I have read all the OECD report and it contains only two references to the statutory minimum wage, although much of the report implies criticism of it. The OECD report states that Europe is motivated to protect people from the vicissitudes of economic life. The European Community has tried to protect them through social welfare and the effect has been to rigidify the economies' ability to change. No Conservative Member would disagree with that sentiment. I have no desire to rehearse the arguments about

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social wage costs and the statutory minimum wage. However, it is worth bringing to the attention of the House the references in the OECD report to the problems that have arisen as a result of a very tight social wage structure and the statutory minimum wage.

Mrs. Cheryl Gillan (Chesham and Amersham) : Is my hon. Friend aware that the statutory minimum wage has been such a success in France that the French have now withdrawn and reduced it ?

Mrs. Lait : That was a key issue in one of the last bouts of civil unrest in France. Most of us were horrified to see the effects of that, as it probably reminded many of us of our problems in the 1970s which were caused by rigid social wage policies.

The OECD recognises that the statutory minimum wage is a barrier to employment. It can support a statutory minimum wage only if there is a clear policy decision to reduce poverty, when a statutory minimum wage system should relate only to prices and not to average earnings and should differentiate between age and regions so that it is flexible. That must be contrary to the Opposition's concept of a statutory minimum wage.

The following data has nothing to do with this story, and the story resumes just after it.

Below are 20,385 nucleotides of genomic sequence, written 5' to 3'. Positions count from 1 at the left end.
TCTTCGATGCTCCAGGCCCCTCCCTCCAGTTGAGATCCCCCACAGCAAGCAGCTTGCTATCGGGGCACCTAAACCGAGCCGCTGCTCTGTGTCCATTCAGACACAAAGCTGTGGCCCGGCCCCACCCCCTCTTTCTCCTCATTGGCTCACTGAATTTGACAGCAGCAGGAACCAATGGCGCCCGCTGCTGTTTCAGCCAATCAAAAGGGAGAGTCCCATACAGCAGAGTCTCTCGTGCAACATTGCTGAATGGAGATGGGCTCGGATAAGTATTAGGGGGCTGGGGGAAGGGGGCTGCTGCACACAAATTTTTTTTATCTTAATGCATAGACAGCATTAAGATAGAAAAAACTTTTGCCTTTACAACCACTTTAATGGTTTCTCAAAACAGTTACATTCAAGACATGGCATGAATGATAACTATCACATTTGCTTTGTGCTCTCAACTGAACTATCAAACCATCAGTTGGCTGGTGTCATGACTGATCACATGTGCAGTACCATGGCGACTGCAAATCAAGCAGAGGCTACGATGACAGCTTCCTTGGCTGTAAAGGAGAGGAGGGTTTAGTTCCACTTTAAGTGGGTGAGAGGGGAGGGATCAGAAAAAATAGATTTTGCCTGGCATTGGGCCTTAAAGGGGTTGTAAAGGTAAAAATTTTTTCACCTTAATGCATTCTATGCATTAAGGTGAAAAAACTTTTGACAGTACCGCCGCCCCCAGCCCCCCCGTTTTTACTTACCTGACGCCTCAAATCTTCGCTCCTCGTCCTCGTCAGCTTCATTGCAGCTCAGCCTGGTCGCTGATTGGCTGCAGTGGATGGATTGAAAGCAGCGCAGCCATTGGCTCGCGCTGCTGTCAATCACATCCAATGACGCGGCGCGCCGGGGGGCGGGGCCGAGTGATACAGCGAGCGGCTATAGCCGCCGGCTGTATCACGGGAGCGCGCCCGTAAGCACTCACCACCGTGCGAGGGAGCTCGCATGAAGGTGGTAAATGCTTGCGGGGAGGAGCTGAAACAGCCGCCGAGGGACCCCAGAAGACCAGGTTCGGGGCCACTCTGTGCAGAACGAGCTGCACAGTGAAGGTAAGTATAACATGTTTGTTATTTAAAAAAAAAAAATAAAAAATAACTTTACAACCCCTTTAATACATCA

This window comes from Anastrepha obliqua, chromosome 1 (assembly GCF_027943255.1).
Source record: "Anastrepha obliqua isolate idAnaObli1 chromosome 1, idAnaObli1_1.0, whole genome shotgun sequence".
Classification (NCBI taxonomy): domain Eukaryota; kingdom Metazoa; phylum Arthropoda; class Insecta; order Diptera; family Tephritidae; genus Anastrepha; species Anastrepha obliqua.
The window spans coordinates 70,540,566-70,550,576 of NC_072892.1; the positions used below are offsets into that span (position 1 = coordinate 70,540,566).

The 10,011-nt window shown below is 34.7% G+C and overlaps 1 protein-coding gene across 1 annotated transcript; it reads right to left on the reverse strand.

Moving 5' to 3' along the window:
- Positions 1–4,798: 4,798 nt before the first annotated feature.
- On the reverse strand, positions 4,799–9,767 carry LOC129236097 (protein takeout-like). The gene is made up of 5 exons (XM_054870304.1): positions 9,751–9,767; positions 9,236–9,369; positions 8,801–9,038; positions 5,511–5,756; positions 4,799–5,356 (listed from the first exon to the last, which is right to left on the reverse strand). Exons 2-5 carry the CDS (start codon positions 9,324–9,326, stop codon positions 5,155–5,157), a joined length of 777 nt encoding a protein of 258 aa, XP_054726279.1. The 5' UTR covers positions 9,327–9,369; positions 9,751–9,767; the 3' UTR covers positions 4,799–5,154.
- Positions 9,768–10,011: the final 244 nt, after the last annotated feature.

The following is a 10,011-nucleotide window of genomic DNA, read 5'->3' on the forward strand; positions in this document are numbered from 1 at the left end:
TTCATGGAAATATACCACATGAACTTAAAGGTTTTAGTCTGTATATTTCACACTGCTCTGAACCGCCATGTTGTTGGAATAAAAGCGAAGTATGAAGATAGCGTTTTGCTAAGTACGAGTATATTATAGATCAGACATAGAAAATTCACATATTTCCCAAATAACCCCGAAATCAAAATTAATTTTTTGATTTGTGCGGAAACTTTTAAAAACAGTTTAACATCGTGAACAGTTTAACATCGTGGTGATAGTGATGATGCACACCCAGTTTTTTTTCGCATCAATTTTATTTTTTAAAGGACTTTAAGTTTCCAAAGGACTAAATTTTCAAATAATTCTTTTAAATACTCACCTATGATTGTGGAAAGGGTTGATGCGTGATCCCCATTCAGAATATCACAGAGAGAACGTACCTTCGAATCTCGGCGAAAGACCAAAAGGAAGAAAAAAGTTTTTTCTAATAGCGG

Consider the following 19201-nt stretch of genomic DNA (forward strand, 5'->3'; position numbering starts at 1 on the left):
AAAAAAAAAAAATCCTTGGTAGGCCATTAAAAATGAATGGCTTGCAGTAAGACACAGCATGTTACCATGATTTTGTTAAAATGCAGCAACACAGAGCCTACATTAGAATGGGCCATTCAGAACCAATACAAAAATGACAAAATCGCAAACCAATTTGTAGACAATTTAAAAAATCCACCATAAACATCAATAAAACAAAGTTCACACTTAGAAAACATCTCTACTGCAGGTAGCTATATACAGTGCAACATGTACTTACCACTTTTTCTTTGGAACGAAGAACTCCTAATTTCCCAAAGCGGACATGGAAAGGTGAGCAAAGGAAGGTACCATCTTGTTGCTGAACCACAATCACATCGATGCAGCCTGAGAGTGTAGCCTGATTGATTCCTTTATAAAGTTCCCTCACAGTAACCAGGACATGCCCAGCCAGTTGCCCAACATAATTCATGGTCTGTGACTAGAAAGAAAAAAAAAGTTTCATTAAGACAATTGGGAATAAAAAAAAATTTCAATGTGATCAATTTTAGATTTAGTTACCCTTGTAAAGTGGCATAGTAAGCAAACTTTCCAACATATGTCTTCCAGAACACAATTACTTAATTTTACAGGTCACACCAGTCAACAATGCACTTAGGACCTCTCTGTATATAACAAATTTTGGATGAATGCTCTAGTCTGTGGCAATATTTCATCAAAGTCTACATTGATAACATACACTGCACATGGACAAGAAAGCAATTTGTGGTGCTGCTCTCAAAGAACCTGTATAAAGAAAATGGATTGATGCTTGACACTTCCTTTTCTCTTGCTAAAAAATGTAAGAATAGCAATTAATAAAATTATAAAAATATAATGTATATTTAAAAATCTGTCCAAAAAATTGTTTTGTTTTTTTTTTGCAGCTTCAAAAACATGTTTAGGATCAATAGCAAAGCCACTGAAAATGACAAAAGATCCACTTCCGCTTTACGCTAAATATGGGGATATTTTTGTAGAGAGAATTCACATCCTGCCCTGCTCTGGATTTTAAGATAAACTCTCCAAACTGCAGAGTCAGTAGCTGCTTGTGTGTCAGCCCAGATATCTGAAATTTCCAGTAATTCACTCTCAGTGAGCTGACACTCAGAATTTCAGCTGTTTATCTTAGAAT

Mr. Roger Berry (Kingswood) : If the problem in the 1970s was one of rigid wages, why was the growth rate in the 1970s far higher than it has been since 1979 when the Government have pursued precisely the opposite policy ?

Mrs. Lait : We do not have a statutory wage policy, but, if my memory is correct, I recall that on many occasions the Labour party attempted to have a statutory wage policy, but that was broken time and again by the trade unions. Most of us remember the horrors of the winter of 1978 which were the result of having a statutory wage policy.

I do not want to spend too much time on the statutory minimum wage. I simply wanted to demolish the arguments about its being a way of making our economy competitive in the world.

We need more changes in the European Union, because we must break down the rigidities in the employment market which are leading to barriers to employment. We are excluding people from the employment market because of the rigidities in the system.

Mr. Martyn Jones (Clwyd, South-West) : If the United Kingdom is so much more flexible and less rigid than the European Union, why has our economic growth lagged behind that of all the other European Union nations since 1979 except for Denmark and Greece ?

Mrs. Lait : It has taken us 10 years to get rid of the rigidities that the Labour party brought into the system.

The Minister for Industry (Mr. Tim Sainsbury) : May I remind my hon. Friend and the House that the 1980s were the only post-war decade in which our economy grew faster than those of Germany, France and Italy ?